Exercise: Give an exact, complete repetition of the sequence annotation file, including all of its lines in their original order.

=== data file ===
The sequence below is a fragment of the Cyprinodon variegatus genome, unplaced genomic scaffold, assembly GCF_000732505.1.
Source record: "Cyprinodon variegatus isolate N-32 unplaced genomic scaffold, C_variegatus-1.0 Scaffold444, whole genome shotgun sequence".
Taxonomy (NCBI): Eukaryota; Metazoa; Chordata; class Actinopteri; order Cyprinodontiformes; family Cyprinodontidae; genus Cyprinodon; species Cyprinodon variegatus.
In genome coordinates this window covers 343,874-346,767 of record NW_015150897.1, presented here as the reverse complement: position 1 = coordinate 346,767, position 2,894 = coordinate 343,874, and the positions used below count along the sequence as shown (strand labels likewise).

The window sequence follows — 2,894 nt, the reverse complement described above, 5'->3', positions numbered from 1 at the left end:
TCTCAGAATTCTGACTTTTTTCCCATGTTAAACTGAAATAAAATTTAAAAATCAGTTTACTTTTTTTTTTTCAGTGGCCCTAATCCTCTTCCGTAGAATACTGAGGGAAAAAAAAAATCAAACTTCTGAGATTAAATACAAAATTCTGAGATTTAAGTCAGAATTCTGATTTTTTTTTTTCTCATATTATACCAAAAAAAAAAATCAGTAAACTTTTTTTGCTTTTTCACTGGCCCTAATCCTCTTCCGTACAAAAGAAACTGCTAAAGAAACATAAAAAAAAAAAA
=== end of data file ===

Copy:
The sequence below is a fragment of the Cyprinodon variegatus genome, unplaced genomic scaffold, assembly GCF_000732505.1.
Source record: "Cyprinodon variegatus isolate N-32 unplaced genomic scaffold, C_variegatus-1.0 Scaffold444, whole genome shotgun sequence".
Taxonomy (NCBI): Eukaryota; Metazoa; Chordata; class Actinopteri; order Cyprinodontiformes; family Cyprinodontidae; genus Cyprinodon; species Cyprinodon variegatus.
In genome coordinates this window covers 343,874-346,767 of record NW_015150897.1, presented here as the reverse complement: position 1 = coordinate 346,767, position 2,894 = coordinate 343,874, and the positions used below count along the sequence as shown (strand labels likewise).

The window sequence follows — 2,894 nt, the reverse complement described above, 5'->3', positions numbered from 1 at the left end:
TCTCAGAATTCTGACTTTTTTCCCATGTTAAACTGAAATAAAATTTAAAAATCAGTTTACTTTTTTTTTTTCAGTGGCCCTAATCCTCTTCCGTAGAATACTGAGGGAAAAAAAAAATCAAACTTCTGAGATTAAATACAAAATTCTGAGATTTAAGTCAGAATTCTGATTTTTTTTTTTCTCATATTATACCAAAAAAAAAAATCAGTAAACTTTTTTTGCTTTTTCACTGGCCCTAATCCTCTTCCGTACAAAAGAAACTGCTAAAGAAACATAAAAAAAAAAAA